Giuseppe wakes me up. He has a honey-filled wholemeal croissant for me, and a rucksack containing a newspaper, my Kindle, pyjamas, a soap bag, my notebook and my favourite new pen, a transparent Fuji with a 0.38 nib. He’s telling me about the phone calls he’s made and received, and his dreadful drive home through the rainstorm the night before, when a third doctor arrives on her round of the ward and orders all relatives out of the room. Giuseppe goes and the doctor tells me that all the results they have so far are good, and that the next stage is a chest X-ray. This, she says, is standard practice and once again I think, I have paid for none of this, and I’m grateful to Italy, and to a health system that meets the needs of everyone, without exception; something that should never be taken for granted. She confirms that I can leave tomorrow and adds, at the latest, which gives me hope but also – incredibly – scares me a little, as though I’m already institutionalised. As soon as she leaves I get up, dress and wander around the hospital in my M&S pyjamas to find Giuseppe. Italian hospitals are fairly relaxed about visitors, not seeming unduly concerned about the number or relationship, only sending them out of the room when doctors arrive and not always then, but this morning, having left my ward to find him, I end up being locked out and, when I ring the bell to get back in, I’m not allowed to bring him with me. I tell him what the doctor said and send him home.
Lunch arrives at 11.30, by which time I’ve had my chest X-ray and a second ECG. I’ve noticed that the doctors treat me as though I were a reasoning human being, worthy of respect, capable of joined-up thought and able to use the only language we have in common – Italian – to communicate. All of which is, I hope, true. The nurses and orderlies, on the other hand, tend to use the familiar ‘tu’, call me by a variety of versions of my name, none of them correct, and look at me in an anxious way, as though I might not be following, and they will be held responsible. What makes it worse is that the more telegraphic the communication is, the harder it becomes to understand, which only confirms the suspicion that I am, in fact, not all there. (Otherwise, of course, I wouldn’t be here at all.) At which point, communication is reduced to a sort of primitive sign language and I have no idea what to do but follow the direction their gestures and brutally reduced language seem to indicate. Downstairs, for example, while waiting in an empty corridor for my X-ray, I wandered into a doctor’s private office because the nurse who’d taken me there began waving his arms towards the doctor’s door. The younger nurses, on the other hand, both male and female, are struck dumb or mutter in a worried, slightly affronted way, and all my attempts to relax them only make things worse. I’m just seen as odd, or feel I am. Which is why, when my lunch arrives, and I’m faced by three flimsy plastic plates covered by heat-sealed sheets of plastic that won’t be detached however hard I tug, I don’t ask for help. When I do, eventually, remove enough of the plastic to reach what’s beneath it – farfalle with sauce, a hamburger in a similar sauce, sliced carrots, all alas unsalted, utterly institutional – I’m hungry enough to eat the lot.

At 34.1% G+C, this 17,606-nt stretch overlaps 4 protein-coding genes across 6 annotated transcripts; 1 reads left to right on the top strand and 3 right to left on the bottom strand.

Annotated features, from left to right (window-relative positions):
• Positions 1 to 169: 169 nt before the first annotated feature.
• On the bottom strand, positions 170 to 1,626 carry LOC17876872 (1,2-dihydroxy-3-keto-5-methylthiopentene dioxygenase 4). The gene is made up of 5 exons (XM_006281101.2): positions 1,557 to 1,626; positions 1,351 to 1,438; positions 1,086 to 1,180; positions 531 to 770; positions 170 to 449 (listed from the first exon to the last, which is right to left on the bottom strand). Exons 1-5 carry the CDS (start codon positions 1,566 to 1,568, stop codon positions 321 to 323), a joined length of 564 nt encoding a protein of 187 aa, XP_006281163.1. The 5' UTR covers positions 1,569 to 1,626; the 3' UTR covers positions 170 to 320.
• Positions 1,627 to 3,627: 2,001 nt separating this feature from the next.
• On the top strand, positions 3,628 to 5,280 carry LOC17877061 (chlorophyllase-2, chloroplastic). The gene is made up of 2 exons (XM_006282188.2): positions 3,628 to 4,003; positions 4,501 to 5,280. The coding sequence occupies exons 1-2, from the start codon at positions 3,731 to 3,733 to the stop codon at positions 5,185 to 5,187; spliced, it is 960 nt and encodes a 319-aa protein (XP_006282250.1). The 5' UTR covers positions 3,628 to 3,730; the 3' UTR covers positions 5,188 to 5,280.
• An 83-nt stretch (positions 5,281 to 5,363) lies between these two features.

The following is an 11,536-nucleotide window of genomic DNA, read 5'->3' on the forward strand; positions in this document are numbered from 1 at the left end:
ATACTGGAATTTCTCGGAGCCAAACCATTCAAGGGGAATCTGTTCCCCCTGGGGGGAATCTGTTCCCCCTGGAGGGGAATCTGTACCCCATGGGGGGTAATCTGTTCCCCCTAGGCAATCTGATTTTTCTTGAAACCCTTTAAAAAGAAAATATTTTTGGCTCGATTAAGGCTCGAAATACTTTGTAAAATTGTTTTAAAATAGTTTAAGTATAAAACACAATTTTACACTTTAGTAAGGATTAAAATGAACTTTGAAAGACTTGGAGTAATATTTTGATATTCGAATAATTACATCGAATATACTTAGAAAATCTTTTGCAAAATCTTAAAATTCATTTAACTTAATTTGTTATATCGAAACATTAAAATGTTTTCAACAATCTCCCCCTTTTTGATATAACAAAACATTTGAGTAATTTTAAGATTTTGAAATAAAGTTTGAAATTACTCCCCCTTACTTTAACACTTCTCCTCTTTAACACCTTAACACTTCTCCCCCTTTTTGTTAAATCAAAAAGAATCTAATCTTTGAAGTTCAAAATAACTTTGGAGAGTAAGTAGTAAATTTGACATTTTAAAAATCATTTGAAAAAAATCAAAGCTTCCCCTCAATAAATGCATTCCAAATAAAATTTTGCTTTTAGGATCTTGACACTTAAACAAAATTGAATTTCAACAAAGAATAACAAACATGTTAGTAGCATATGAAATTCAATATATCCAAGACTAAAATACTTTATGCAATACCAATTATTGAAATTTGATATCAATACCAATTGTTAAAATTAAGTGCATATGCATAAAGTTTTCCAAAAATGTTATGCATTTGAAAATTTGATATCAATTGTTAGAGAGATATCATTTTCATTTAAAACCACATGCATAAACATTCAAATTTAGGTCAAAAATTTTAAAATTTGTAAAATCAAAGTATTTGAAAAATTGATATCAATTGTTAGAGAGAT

As soon as lunch is over, the ward doors are opened and relatives allowed in. My room-mate, who has been almost comatose apart from a brief episode in which he tried, unsuccessfully, to remove his catheter (I offered to call for a nurse, but he didn’t want that), is suddenly surrounded by the people I saw last night. There are six, then eight, then twelve; the room is filled with relatives, and relatives of relatives. Some of them hardly seem to know the man in the bed, who seems to be increasingly lost and uncommunicative. The leader of the gang is a woman who could be his daughter, or daughter-in-law, or even wife. She starts to interrogate him. Did you sleep? Have you eaten? Have you been to the toilet? Have they made your bed? The man doesn’t answer, or answers with a grunt that might be yes or no to my untutored ears. But the woman understands no more than I do. She greets every noise the man makes with a nasal Eh?, to which the man responds with the same indefinite grunt, to which the woman, etc. It’s hard to imagine a less affectionate exchange. She then turns to me. Did he sleep? Has he eaten? Has he been to the toilet? I’ve no idea, I say. I was asleep myself. I’m about to leave the room when the doctor comes in and tells me that, if I want to, I can be discharged as soon as I’ve picked up my medicines. Thank you, I say. So I’m clear?
Just under twenty-four hours after visiting my doctor I was back home. Twenty-four hours after that I’m writing this, at least in part as a wilful and conscious act of remembering. I am clear although I’m still not quite sure of what. I have high blood pressure and high cholesterol, neither of which are dangerously so but I’ve been given (free, once again) medicines to bring both conditions under control. There is no sign of any damage to the brain, and my ECG and X-ray are both fine. My sister says what I had may have been a transient ischaemic attack, Clarissa’s talked about an ischaemic episode. Either way, it’s left no trace of itself. Unlike, fortunately, memory.
Oh yes, I had a wonderful birthday.